3 January 2012. Milano. Giancarlo Chiodini, electrician, 64, shot himself in the head in his van parked in front of his work premises. Dedicated to his work, in recent times he had become obsessed by worry over promised contracts that did not materialise and delayed payments.

(translated by this writer)

One Writer’s Journey

I grew up watching Superman, The Cisco Kid, O.S.S., hearing war stories, chasing down moth-eaten army uniforms back when milk arrived in a horse and cart marvelling at the colour style of actual coca leaf sugarpop in Coke bottles blinking at motor cycles Dick Van Dyke falling over a couch cowboy films shot in daylight B/W then coloured nights of my father’s home-grown vegetables, born with words in my mouth – ‘gimme-that’ , ‘how-dare-you’,  ‘what-the-fuck’ –

– ideas as fixed and eternal as the motives for every war, growing into Kidnapped bicycles desert boots Seventy Seven Sunset Strip Disney Land Rear Window Psycho Lawrence of Arabia, the annual anxiety of packing the car at holiday time, each and every moment stilled in memory of the forever mysterious parodies of life or art even if parodies weren’t even an option back then. I knew the Beatles before the Monkees, Bogart before Belmondo, but I can’t say I recall the idea behind the Summer of ’42 before it was a film conjured into a Mad magazine parody or whether it co-existed in the smash crash and kill dinky toy mind of George W. Bush. I believe I’m not alone, even growing more bewildered year on year by the incoherence of images and texts surrounding me from birth arresting my natural river environment in the far southern climes the commercial and cultural ink-blotting over my childhood my natural world a parody of some story my mother told me, those seconds on a baked sidewalk hearing JFK was dead, pink socks on the rock ‘n rollers, moments things events sounds sent to make life even more dangerous curious frightening, a direct result of the industrial military complex, Elvis Presley Chuck Berry even, the jack shit political influences beaten into the worrying shame of death in the world, prejudice, organically connected and woven into a general valueness held dear by so many years on from that day when morality was gunned down in broad daylight.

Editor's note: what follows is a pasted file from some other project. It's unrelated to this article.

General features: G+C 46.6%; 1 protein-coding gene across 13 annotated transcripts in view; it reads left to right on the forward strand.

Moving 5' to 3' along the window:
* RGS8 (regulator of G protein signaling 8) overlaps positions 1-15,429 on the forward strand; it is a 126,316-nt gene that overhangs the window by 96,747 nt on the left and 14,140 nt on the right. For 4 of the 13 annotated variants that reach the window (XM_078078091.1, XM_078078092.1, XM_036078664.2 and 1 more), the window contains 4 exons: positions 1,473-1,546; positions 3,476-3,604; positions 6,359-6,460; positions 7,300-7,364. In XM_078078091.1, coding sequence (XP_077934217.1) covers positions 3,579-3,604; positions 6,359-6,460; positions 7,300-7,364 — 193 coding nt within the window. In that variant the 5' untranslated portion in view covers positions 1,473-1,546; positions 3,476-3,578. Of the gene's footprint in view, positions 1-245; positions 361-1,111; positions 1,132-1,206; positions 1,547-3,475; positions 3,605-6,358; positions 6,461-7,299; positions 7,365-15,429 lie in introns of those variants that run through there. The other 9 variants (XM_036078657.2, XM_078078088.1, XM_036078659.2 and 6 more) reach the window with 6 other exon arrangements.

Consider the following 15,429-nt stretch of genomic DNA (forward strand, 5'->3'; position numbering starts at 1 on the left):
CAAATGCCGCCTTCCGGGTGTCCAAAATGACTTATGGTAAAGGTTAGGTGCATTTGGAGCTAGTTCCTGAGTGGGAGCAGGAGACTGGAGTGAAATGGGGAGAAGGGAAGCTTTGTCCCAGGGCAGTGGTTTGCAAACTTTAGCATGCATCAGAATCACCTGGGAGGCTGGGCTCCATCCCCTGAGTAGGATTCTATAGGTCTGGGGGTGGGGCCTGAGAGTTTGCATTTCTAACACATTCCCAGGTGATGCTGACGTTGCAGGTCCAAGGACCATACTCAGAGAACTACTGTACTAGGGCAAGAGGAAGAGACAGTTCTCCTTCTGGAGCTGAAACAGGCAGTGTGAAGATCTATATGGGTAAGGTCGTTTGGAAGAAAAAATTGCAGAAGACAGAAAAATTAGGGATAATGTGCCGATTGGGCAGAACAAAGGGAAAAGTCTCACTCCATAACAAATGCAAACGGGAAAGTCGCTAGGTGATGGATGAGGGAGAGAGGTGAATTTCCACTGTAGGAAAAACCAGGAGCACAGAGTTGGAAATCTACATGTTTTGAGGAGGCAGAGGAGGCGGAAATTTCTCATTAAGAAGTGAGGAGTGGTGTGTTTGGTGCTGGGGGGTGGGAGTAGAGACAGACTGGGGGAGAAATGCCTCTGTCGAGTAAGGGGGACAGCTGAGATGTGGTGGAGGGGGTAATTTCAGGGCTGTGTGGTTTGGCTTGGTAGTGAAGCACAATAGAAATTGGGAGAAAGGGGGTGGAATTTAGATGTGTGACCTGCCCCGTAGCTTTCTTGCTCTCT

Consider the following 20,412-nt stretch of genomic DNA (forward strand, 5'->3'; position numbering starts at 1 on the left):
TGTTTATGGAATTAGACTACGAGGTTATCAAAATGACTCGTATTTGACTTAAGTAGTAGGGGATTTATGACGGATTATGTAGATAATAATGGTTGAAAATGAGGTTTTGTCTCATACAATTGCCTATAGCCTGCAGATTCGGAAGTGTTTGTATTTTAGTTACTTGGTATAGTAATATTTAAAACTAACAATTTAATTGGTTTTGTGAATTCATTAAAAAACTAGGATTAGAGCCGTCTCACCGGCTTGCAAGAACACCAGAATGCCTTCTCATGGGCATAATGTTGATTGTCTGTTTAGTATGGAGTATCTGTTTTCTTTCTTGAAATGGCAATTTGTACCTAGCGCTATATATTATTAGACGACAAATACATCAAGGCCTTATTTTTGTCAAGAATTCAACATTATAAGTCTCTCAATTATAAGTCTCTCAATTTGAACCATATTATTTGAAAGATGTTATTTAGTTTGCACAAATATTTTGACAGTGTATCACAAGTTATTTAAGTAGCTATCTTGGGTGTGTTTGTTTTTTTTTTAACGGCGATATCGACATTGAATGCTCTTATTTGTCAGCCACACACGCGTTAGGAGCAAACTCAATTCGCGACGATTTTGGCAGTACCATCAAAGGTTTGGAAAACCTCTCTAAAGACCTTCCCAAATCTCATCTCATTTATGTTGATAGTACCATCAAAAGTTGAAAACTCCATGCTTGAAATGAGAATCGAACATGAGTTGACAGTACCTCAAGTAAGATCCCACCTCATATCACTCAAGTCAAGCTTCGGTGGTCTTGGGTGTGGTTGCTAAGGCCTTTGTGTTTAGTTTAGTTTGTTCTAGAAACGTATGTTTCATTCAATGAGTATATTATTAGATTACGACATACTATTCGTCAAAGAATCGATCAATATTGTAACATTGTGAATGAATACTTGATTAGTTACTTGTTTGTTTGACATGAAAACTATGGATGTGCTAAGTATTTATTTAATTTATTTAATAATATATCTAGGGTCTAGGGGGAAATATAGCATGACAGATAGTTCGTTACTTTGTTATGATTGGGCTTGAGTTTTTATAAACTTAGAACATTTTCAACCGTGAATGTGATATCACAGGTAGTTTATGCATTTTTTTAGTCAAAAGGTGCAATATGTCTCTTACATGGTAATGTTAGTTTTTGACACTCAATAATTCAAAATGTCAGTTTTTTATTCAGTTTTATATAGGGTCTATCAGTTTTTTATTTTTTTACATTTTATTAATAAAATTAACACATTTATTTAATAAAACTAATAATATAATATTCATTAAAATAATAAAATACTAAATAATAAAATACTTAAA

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‘The Seat of Human Justice’

Inside Job and The Euro

See the documentary Inside Job – a forensically researched, superbly delivered film about the 2008/2009 financial collapse – to see what the Euro leaders really have to deal with, the rating agencies delivering them an ultimatum.

Why haven’t we had a detailed analysis as we see in Inside Job presented to us by big media?

Some empirical facts to ponder: “The financial services industry’s share of profits increased from 10% in the 1980s to 40% in 2007, and the value of its shares (in the overall) went from 6% to 23%, while the industry only accounts for 5% of private sector employment.” Household debt in the U.S. grew from 3% of disposable income in 1998 to 130% in 2008. Prime mortgage delinquency as a percentage of loans increased from 2.5% in 1998 to 118% in 2008 – Manuel Castells.